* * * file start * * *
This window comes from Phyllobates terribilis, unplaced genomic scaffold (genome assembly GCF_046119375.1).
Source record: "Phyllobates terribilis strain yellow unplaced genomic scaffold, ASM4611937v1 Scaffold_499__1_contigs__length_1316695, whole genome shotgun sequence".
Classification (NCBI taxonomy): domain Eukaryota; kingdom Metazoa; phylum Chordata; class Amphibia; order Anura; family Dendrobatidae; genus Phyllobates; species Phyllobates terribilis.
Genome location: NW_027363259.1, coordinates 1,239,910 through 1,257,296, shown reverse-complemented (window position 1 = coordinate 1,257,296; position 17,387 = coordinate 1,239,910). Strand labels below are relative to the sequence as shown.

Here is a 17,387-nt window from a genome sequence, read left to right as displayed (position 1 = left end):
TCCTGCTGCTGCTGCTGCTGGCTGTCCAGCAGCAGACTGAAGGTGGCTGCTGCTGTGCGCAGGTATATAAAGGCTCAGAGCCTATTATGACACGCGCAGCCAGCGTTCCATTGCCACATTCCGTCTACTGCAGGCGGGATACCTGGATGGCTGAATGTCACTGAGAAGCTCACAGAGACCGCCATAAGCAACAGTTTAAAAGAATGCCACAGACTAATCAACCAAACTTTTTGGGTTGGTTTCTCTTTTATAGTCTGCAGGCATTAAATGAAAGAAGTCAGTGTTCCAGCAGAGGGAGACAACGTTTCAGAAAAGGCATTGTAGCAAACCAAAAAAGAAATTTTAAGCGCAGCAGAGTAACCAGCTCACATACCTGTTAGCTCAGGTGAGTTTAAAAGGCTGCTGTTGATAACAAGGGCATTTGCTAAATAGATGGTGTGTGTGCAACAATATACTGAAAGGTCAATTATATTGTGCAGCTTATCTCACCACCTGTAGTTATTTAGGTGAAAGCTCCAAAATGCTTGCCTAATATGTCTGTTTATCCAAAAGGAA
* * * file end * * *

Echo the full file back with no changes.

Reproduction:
This window comes from Phyllobates terribilis, unplaced genomic scaffold (genome assembly GCF_046119375.1).
Source record: "Phyllobates terribilis strain yellow unplaced genomic scaffold, ASM4611937v1 Scaffold_499__1_contigs__length_1316695, whole genome shotgun sequence".
Classification (NCBI taxonomy): domain Eukaryota; kingdom Metazoa; phylum Chordata; class Amphibia; order Anura; family Dendrobatidae; genus Phyllobates; species Phyllobates terribilis.
Genome location: NW_027363259.1, coordinates 1,239,910 through 1,257,296, shown reverse-complemented (window position 1 = coordinate 1,257,296; position 17,387 = coordinate 1,239,910). Strand labels below are relative to the sequence as shown.

Here is a 17,387-nt window from a genome sequence, read left to right as displayed (position 1 = left end):
TCCTGCTGCTGCTGCTGCTGGCTGTCCAGCAGCAGACTGAAGGTGGCTGCTGCTGTGCGCAGGTATATAAAGGCTCAGAGCCTATTATGACACGCGCAGCCAGCGTTCCATTGCCACATTCCGTCTACTGCAGGCGGGATACCTGGATGGCTGAATGTCACTGAGAAGCTCACAGAGACCGCCATAAGCAACAGTTTAAAAGAATGCCACAGACTAATCAACCAAACTTTTTGGGTTGGTTTCTCTTTTATAGTCTGCAGGCATTAAATGAAAGAAGTCAGTGTTCCAGCAGAGGGAGACAACGTTTCAGAAAAGGCATTGTAGCAAACCAAAAAAGAAATTTTAAGCGCAGCAGAGTAACCAGCTCACATACCTGTTAGCTCAGGTGAGTTTAAAAGGCTGCTGTTGATAACAAGGGCATTTGCTAAATAGATGGTGTGTGTGCAACAATATACTGAAAGGTCAATTATATTGTGCAGCTTATCTCACCACCTGTAGTTATTTAGGTGAAAGCTCCAAAATGCTTGCCTAATATGTCTGTTTATCCAAAAGGAA